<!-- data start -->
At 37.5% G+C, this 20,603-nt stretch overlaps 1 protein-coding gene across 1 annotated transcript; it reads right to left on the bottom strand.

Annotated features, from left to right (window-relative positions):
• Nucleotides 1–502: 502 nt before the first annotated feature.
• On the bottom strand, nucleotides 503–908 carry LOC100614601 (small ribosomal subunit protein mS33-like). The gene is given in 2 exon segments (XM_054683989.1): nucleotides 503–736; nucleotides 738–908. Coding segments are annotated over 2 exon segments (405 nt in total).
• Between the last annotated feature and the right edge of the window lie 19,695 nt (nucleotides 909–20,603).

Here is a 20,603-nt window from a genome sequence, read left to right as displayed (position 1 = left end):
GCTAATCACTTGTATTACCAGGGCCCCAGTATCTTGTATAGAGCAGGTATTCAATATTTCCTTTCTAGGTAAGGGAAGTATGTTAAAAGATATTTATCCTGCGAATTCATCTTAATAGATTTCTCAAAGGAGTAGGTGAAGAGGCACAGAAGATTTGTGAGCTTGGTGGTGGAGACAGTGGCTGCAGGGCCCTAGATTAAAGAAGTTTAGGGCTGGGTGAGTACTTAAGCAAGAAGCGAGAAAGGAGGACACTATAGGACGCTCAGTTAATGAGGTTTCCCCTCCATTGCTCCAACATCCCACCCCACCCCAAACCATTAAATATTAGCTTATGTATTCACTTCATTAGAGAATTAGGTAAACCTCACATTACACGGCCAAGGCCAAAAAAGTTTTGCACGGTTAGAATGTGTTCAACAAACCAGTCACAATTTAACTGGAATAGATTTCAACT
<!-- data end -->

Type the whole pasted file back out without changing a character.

At 37.5% G+C, this 20,603-nt stretch overlaps 1 protein-coding gene across 1 annotated transcript; it reads right to left on the bottom strand.

Annotated features, from left to right (window-relative positions):
• Nucleotides 1–502: 502 nt before the first annotated feature.
• On the bottom strand, nucleotides 503–908 carry LOC100614601 (small ribosomal subunit protein mS33-like). The gene is given in 2 exon segments (XM_054683989.1): nucleotides 503–736; nucleotides 738–908. Coding segments are annotated over 2 exon segments (405 nt in total).
• Between the last annotated feature and the right edge of the window lie 19,695 nt (nucleotides 909–20,603).

Here is a 20,603-nt window from a genome sequence, read left to right as displayed (position 1 = left end):
GCTAATCACTTGTATTACCAGGGCCCCAGTATCTTGTATAGAGCAGGTATTCAATATTTCCTTTCTAGGTAAGGGAAGTATGTTAAAAGATATTTATCCTGCGAATTCATCTTAATAGATTTCTCAAAGGAGTAGGTGAAGAGGCACAGAAGATTTGTGAGCTTGGTGGTGGAGACAGTGGCTGCAGGGCCCTAGATTAAAGAAGTTTAGGGCTGGGTGAGTACTTAAGCAAGAAGCGAGAAAGGAGGACACTATAGGACGCTCAGTTAATGAGGTTTCCCCTCCATTGCTCCAACATCCCACCCCACCCCAAACCATTAAATATTAGCTTATGTATTCACTTCATTAGAGAATTAGGTAAACCTCACATTACACGGCCAAGGCCAAAAAAGTTTTGCACGGTTAGAATGTGTTCAACAAACCAGTCACAATTTAACTGGAATAGATTTCAACT